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Could the thrilling and clinical performance of Trinidad & Tobago in the inaugural Champions League thus be a pointer to a resurgence of the greater West Indies - a resurgence that the cricket world awaits with bated breath? Could the impressive leadership, organisation and commitment exhibited by T&T become a template for the reincarnation of West Indian cricket as a powerhouse once more? But, is it that simple?
Experts more knowledgeable than I have already waxed lyrical about the surprising and successful performance of Darren Ganga's men. Many have hinted that such success may also come to the West Indian team if WICB followed T&T's example. Somehow, this all seems a little too easy and simple, for mine. After all, the Champions League is a domestic tournament. International cricket is a class apart.
Yes, I agree that success comes to those who are well organised, commit their limited resources to the right causes and proactive in their endeavour to raise their own standards. These are some of the reasons why the Australians have ruled the game for a decade and a half. But then we have the likes of England and New Zealand: resourceful, organised and intelligent. These two are everything, but successful.
It is undoubtedly a fact that cricket in the Caribbean will benefit immensely with a WICB that is professional, committed to development and success and less prone to conflict. Clearly, the T&T example is very pertinent. But what about the other component: the X factor that will bind the match winners and the not-so-talented into a cohesive unit and drive them towards a common goal? Nagraj Gollapudi believes that X factor to be Darren Ganga. I'm not so sure.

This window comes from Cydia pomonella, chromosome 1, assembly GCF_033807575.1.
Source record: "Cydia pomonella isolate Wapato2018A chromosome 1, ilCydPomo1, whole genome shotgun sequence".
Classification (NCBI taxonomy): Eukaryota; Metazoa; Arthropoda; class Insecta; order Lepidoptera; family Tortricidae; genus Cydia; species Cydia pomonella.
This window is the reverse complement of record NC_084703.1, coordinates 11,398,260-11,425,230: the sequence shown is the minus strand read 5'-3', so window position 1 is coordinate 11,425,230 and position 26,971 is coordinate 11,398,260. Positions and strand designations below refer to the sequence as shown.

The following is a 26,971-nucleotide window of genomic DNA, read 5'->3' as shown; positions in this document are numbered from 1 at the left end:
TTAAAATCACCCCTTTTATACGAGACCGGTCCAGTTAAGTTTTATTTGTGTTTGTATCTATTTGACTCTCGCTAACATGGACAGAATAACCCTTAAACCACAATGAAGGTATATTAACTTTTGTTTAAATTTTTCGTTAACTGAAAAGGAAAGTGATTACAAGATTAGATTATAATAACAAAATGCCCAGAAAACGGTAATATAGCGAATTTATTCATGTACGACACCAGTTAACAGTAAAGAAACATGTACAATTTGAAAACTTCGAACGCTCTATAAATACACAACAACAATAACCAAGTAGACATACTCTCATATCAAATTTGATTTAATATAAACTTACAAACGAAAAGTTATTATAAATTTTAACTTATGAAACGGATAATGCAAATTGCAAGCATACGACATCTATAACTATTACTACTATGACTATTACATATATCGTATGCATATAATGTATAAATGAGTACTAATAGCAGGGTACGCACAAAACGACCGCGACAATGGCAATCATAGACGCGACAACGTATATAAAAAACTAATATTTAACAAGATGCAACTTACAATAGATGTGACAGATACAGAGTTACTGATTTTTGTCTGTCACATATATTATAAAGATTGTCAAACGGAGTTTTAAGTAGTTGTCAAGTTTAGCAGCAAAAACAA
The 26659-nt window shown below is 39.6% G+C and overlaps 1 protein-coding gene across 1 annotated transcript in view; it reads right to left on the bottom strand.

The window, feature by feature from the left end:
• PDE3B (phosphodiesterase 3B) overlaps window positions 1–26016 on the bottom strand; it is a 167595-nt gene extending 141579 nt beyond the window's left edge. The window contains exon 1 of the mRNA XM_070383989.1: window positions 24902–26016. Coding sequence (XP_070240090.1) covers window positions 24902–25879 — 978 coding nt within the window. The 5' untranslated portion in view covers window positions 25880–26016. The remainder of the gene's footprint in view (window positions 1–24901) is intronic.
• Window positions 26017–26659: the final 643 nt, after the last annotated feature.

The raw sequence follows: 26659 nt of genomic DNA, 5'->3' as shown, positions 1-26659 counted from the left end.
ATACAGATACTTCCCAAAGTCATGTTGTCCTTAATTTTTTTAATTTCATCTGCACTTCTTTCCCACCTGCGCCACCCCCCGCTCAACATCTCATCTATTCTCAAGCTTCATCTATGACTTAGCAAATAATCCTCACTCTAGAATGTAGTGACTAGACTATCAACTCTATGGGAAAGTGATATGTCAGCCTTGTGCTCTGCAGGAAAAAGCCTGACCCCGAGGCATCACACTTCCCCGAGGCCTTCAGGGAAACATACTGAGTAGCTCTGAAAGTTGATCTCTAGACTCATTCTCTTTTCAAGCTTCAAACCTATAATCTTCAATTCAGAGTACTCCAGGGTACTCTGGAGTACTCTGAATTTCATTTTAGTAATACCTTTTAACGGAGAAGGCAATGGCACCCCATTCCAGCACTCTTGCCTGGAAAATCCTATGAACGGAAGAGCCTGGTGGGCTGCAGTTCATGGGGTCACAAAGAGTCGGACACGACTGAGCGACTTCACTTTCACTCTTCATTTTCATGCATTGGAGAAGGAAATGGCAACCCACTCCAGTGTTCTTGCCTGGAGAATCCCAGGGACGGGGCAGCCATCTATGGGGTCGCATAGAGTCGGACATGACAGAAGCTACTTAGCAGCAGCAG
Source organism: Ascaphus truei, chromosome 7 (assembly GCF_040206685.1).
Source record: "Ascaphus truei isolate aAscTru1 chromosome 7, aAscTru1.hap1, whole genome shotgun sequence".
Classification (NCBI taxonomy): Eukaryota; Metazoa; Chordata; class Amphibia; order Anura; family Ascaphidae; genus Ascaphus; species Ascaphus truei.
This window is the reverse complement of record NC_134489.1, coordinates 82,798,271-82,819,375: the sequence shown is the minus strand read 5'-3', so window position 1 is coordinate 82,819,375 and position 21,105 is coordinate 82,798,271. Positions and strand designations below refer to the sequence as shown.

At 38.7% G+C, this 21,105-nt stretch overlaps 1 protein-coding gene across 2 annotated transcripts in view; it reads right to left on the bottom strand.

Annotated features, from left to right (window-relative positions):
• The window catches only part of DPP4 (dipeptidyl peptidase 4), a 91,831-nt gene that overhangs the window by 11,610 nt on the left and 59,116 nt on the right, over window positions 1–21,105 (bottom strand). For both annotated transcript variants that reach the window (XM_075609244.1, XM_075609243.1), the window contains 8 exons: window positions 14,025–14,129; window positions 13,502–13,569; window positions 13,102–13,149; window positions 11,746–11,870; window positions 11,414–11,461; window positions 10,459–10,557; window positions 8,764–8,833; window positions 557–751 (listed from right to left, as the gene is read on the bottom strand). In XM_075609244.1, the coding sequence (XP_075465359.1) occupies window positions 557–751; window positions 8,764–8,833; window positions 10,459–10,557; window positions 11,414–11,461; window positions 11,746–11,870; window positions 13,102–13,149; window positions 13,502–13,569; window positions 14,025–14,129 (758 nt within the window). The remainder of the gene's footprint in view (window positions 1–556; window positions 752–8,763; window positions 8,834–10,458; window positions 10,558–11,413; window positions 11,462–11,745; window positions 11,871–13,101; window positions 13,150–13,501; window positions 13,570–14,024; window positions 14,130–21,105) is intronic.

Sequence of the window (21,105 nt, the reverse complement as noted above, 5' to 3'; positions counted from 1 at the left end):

Glenn Turner undertook this experiment with Lee Germon and achieved disastrous results. It is not necessary that the captain be the best player in the team, but it is true that he must be pretty damn close to it, which is why Ganga is out of contention.
What the West Indies need is a Stephen Fleming, Arjuna Ranatunga or Nasser Hussain. Without leadership of the quality possessed by the aforementioned gentlemen, the many combined strengths of the West Indies will never be effectively harnessed. A return to the charms of Chris Gayle will be akin to stepping back into the dark ages. Aaron has previously mentioned Dinesh Ramdin, but of him the fat lady has still not sung.
Even if the WICB manages to mend its ways in double quick time, the leadership conundrum is of a proportion that all this talk of the renaissance of West Indian cricket will be proved overly optimistic. Until the said renaissance eventuates, lets not get carried away.
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